|Adham Nu'man |
This looks very cool but from the Trailer I suspect that instead of just sticking to the very interesting "at what point does a Machine become a 'person' " dilemma it will have some shitty Shyamalanic twist at the end where the guy sent to do the Turing test on the machine discovers that he is also an android.
I hope I'm wrong.
Personally, I thought The Beach was a great first book by a hippie kid with a lot of talent, a promising future, but ultimately a book written by a kid.
The Tesseract was in my opinion a much better book. He's worked in Hollywood for a while and I think he has a firm grip on that pulse between a commercial blockbuster film and something with a little bit more brains and heart.
I have faith in him, I am only fearful of that possible "plot twist" mentioned above.
I think that's why I like the novel so much: I can imagine Garland sitting around his laptop or typewriter surrounded by empty beer cans and a hashpipe writing a story that was half inspired by some comparative lit classes in college where he learned about Hesse and Grass but prefered Bukowski in his back pocket and.. grass, and some time traveling abroad. Maybe it hit me at the right age and the right time, when I was also trying to write something similar in a cynical drunken state, but it's always in the bottom of my backpack along with Alex Shulgin's Pihkal.
Haha, when I first read the Beach I was 20 and was living in a hippie town called Montezuma, which is right on a tropical beach and nestled between cliffs, with a huge waterfall in the middle of the jungle. So it resonated very much with me too at that age.
Never read Pihkal. Looks like a book I also would have absolutely loved, given I basically spent that age reading Hunter Thompson, Burroughs, Ginsberg.
Haha me too. But I was living in a hippie town called Madison Wisconsin :)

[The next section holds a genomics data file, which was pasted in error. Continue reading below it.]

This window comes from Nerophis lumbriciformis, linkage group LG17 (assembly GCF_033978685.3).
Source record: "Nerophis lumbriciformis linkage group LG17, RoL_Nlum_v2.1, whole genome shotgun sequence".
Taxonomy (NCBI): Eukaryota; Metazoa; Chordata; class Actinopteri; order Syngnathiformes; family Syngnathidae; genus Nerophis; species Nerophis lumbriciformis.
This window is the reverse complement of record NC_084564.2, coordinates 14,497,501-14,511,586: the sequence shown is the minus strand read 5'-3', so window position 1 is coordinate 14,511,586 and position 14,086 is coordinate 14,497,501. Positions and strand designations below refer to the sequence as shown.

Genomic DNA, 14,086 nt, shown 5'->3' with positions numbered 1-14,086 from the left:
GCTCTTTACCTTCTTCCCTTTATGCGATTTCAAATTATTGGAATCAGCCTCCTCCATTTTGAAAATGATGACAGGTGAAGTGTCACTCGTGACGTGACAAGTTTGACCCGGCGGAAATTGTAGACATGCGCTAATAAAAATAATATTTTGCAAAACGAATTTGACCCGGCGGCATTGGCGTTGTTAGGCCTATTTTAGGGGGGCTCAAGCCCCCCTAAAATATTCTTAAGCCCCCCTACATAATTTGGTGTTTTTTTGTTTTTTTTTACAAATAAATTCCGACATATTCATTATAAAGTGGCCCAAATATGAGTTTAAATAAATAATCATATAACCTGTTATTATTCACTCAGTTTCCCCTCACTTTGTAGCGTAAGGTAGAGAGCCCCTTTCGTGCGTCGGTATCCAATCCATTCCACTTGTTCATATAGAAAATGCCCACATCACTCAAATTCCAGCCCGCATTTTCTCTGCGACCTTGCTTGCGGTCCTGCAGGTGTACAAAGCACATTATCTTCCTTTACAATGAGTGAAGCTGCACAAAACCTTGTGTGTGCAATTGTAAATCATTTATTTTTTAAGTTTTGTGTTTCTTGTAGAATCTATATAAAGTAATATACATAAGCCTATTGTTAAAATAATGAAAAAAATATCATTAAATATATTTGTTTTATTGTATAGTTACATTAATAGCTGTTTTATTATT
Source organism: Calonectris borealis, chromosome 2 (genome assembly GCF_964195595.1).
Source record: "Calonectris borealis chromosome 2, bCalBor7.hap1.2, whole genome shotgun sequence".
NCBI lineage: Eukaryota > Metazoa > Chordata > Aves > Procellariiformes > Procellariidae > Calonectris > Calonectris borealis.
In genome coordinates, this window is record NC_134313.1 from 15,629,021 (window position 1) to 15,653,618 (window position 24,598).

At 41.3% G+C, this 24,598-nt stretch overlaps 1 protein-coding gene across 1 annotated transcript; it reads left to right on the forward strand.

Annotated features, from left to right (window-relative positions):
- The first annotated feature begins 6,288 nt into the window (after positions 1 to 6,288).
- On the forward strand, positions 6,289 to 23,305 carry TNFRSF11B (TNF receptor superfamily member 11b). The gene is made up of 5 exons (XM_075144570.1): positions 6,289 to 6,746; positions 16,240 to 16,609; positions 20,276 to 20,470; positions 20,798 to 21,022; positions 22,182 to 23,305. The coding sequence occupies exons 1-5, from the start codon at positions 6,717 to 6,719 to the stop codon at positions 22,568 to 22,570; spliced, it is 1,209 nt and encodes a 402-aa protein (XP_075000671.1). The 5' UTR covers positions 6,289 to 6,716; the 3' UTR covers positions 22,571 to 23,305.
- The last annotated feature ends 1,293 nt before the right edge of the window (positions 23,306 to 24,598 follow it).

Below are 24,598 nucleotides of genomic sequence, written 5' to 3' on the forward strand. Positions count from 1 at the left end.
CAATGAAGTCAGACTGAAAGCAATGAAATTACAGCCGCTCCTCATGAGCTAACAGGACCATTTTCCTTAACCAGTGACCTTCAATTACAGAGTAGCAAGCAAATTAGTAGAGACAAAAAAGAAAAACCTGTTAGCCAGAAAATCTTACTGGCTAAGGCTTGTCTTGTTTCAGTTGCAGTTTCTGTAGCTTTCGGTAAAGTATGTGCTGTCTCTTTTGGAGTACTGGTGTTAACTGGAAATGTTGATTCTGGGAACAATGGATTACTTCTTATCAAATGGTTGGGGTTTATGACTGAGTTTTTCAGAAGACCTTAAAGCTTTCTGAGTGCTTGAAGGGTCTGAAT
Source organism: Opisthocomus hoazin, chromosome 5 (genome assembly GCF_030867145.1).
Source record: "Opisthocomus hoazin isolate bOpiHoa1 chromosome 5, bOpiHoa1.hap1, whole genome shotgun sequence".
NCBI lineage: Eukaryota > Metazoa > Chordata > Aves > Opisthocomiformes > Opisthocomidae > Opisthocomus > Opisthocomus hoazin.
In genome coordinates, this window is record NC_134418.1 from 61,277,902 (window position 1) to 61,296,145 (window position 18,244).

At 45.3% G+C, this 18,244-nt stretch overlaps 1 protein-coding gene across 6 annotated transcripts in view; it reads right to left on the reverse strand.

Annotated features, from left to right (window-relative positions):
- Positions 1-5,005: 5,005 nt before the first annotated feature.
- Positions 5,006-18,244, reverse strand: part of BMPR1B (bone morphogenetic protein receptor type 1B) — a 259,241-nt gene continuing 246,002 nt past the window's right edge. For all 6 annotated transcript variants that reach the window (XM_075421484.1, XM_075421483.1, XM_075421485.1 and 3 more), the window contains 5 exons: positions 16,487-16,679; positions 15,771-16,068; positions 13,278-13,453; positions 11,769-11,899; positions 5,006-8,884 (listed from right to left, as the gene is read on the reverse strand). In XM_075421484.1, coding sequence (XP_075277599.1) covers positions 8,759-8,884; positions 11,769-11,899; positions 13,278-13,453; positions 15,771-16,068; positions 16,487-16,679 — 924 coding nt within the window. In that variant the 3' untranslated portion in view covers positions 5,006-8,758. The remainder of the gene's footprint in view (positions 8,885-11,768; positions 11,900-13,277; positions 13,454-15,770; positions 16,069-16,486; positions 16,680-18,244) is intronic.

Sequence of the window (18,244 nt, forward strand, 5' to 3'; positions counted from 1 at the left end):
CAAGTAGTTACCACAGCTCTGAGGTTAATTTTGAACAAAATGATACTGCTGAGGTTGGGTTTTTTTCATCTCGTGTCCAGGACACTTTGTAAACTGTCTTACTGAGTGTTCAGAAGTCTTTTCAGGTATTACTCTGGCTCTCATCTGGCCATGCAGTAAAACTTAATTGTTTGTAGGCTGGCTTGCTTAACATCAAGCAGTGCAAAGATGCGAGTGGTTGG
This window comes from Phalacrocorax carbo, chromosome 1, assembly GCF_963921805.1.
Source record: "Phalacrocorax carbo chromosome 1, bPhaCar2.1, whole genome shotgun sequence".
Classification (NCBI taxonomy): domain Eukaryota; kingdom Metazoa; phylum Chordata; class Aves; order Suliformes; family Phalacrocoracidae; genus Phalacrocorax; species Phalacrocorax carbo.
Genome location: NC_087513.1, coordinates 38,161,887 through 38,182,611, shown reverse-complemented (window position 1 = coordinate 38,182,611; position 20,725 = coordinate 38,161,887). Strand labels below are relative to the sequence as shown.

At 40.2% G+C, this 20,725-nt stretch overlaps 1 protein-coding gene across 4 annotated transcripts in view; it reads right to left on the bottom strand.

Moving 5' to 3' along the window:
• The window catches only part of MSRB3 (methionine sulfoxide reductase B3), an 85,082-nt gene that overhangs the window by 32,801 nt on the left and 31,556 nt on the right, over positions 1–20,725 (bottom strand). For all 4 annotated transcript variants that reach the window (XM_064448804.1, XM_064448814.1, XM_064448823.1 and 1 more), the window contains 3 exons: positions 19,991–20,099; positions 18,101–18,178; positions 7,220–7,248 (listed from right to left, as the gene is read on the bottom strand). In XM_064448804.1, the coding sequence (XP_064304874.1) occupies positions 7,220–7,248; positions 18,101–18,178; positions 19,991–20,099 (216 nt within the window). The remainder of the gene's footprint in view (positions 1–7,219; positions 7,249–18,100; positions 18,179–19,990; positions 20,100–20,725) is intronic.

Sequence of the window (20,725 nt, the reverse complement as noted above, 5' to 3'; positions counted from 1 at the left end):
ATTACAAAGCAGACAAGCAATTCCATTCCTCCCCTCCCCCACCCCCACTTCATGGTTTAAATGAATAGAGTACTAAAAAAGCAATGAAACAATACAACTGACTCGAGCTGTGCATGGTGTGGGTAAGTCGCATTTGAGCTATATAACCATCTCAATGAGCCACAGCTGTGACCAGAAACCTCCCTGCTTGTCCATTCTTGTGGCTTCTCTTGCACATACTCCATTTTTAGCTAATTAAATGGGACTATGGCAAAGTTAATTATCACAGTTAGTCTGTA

Is "the writer of 28 Days Later" really a selling point? Danny Boyle was the star of any movie written by Alex Garland, not Alex Garland.
28 Days was made creepy by the visuals and directing; they were tacked on to a garbage script.
Sunshine was a visual and aural feast, tacked on to a garbage script.
Dredd was violent with great sets and visuals, tacked on to a...passable script?
Ex Machina is going to be Garland all the way, writing AND (first time) directing. I do not predict good things.
Honestly I was initially excited by the description, as I thought it might be an adaptation of Brian K Vaughn's graphic novel of the same name, and also something I could see Garland approaching w/r/t my above comment: True, Dredd's script wasn't exactly Oscar-worthy, but for me anyway it came from a lot of love for the source material.
That, and Automata's also coming out around the same general time, so this could be the Winter of Paul Blart Mall Cop v. Observe and Report, or Kick-ass and Super, but with Robots.
Although I think I just watched the one on here (the UK one with the DJ Shadow-esque music in the background?) and it's a much more compelling trailer. What's with the Google tag though?
Yeah. I didn't know anything about that game but it looks really cool judging by the LPs. W/r/t my comment above, I could see a Halo (or any videogame) movie actually working well in his hands, like he's actually played a lot of Halo. I was one of those haters on District 9 from the get-go, as there was some connection between that and the possible greenlight of a Halo movie (gamers correct me if I'm wrong) and the movie turned out amazing, even if it wasn't directly connected to the Halo universe (again, correct me if I'm wrong.) Garland wasn't involved in D9 at all but if it comes from the heart it comes from the heart.
And Boyle was the one who fucked up The Beach, although there never really needed to be a movie in the first place.
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